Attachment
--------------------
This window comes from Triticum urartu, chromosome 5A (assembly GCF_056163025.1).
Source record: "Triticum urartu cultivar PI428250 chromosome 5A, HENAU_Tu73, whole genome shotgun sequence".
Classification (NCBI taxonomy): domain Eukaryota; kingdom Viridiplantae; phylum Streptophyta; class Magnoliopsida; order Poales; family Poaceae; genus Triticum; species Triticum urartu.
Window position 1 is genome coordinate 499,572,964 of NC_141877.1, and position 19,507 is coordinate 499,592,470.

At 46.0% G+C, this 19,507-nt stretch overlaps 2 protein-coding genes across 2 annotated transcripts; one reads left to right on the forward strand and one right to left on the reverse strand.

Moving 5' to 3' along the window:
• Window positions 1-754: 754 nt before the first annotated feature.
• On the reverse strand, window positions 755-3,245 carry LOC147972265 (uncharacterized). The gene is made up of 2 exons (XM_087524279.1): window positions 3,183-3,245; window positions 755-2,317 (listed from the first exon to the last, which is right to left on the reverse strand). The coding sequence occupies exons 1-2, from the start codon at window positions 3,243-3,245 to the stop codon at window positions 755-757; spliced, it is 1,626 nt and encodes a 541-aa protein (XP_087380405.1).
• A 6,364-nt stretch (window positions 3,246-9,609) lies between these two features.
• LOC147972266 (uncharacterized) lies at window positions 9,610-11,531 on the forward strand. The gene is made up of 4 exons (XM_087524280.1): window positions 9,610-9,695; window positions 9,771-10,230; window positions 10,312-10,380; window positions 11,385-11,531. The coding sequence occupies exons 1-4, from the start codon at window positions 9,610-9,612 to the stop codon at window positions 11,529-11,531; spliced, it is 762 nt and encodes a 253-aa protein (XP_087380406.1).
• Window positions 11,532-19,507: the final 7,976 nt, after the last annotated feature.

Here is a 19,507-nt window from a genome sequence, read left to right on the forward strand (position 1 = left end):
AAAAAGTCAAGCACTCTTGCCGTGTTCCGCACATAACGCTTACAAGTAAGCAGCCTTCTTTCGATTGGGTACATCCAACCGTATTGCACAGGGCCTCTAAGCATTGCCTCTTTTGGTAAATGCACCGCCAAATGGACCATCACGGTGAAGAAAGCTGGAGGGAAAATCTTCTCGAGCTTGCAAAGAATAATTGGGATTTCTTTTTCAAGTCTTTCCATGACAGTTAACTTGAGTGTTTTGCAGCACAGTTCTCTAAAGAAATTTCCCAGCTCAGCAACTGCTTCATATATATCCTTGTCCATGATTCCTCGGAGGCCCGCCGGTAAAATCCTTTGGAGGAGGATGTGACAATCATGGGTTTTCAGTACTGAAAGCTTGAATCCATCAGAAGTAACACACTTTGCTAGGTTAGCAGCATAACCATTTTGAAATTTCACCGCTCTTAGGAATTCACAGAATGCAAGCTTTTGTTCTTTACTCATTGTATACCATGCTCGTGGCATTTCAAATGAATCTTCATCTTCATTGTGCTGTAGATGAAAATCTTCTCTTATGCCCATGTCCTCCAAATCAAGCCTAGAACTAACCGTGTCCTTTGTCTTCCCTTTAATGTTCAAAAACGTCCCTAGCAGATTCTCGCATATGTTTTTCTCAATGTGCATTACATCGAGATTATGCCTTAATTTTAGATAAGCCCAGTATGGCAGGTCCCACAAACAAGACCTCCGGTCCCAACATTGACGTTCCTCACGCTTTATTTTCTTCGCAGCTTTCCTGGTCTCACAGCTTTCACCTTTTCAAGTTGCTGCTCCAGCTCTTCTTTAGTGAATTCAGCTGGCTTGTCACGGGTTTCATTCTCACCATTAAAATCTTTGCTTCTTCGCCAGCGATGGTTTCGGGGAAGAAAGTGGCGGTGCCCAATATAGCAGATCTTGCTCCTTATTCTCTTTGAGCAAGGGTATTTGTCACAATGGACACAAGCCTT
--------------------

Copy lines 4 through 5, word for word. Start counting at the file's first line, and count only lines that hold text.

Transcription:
Window position 1 is genome coordinate 499,572,964 of NC_141877.1, and position 19,507 is coordinate 499,592,470.

At 46.0% G+C, this 19,507-nt stretch overlaps 2 protein-coding genes across 2 annotated transcripts; one reads left to right on the forward strand and one right to left on the reverse strand.